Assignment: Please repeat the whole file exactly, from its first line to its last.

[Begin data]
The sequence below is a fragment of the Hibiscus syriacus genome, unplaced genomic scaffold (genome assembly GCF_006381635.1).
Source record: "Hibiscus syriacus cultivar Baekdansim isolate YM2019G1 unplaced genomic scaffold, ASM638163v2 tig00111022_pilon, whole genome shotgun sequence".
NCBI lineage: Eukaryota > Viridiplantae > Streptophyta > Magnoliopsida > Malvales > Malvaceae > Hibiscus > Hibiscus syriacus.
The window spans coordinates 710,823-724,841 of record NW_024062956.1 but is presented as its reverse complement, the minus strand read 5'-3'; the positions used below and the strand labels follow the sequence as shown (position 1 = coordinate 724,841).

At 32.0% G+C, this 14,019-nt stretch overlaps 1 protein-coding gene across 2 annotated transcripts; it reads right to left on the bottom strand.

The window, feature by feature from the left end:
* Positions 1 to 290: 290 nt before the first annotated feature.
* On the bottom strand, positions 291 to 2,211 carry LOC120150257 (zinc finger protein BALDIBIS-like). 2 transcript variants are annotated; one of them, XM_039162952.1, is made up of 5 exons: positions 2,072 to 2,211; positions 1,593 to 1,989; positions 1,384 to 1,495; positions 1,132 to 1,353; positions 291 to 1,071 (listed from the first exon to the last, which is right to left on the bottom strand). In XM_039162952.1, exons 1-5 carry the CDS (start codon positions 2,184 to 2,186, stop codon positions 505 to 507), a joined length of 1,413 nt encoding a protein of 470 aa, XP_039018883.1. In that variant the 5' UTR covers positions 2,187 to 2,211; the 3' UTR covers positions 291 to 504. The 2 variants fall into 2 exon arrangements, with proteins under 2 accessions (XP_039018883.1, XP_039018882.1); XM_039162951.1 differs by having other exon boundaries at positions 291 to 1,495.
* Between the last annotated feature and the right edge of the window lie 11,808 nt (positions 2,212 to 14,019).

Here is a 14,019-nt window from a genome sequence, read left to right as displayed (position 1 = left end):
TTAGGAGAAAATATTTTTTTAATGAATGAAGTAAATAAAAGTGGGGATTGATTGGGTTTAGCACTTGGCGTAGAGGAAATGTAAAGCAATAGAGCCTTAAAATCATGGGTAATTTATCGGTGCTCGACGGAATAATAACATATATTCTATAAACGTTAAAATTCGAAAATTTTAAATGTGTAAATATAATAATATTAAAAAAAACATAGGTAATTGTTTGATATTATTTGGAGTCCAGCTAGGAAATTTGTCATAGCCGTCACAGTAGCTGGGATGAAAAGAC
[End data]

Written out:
The sequence below is a fragment of the Hibiscus syriacus genome, unplaced genomic scaffold (genome assembly GCF_006381635.1).
Source record: "Hibiscus syriacus cultivar Baekdansim isolate YM2019G1 unplaced genomic scaffold, ASM638163v2 tig00111022_pilon, whole genome shotgun sequence".
NCBI lineage: Eukaryota > Viridiplantae > Streptophyta > Magnoliopsida > Malvales > Malvaceae > Hibiscus > Hibiscus syriacus.
The window spans coordinates 710,823-724,841 of record NW_024062956.1 but is presented as its reverse complement, the minus strand read 5'-3'; the positions used below and the strand labels follow the sequence as shown (position 1 = coordinate 724,841).

At 32.0% G+C, this 14,019-nt stretch overlaps 1 protein-coding gene across 2 annotated transcripts; it reads right to left on the bottom strand.

The window, feature by feature from the left end:
* Positions 1 to 290: 290 nt before the first annotated feature.
* On the bottom strand, positions 291 to 2,211 carry LOC120150257 (zinc finger protein BALDIBIS-like). 2 transcript variants are annotated; one of them, XM_039162952.1, is made up of 5 exons: positions 2,072 to 2,211; positions 1,593 to 1,989; positions 1,384 to 1,495; positions 1,132 to 1,353; positions 291 to 1,071 (listed from the first exon to the last, which is right to left on the bottom strand). In XM_039162952.1, exons 1-5 carry the CDS (start codon positions 2,184 to 2,186, stop codon positions 505 to 507), a joined length of 1,413 nt encoding a protein of 470 aa, XP_039018883.1. In that variant the 5' UTR covers positions 2,187 to 2,211; the 3' UTR covers positions 291 to 504. The 2 variants fall into 2 exon arrangements, with proteins under 2 accessions (XP_039018883.1, XP_039018882.1); XM_039162951.1 differs by having other exon boundaries at positions 291 to 1,495.
* Between the last annotated feature and the right edge of the window lie 11,808 nt (positions 2,212 to 14,019).

Here is a 14,019-nt window from a genome sequence, read left to right as displayed (position 1 = left end):
TTAGGAGAAAATATTTTTTTAATGAATGAAGTAAATAAAAGTGGGGATTGATTGGGTTTAGCACTTGGCGTAGAGGAAATGTAAAGCAATAGAGCCTTAAAATCATGGGTAATTTATCGGTGCTCGACGGAATAATAACATATATTCTATAAACGTTAAAATTCGAAAATTTTAAATGTGTAAATATAATAATATTAAAAAAAACATAGGTAATTGTTTGATATTATTTGGAGTCCAGCTAGGAAATTTGTCATAGCCGTCACAGTAGCTGGGATGAAAAGAC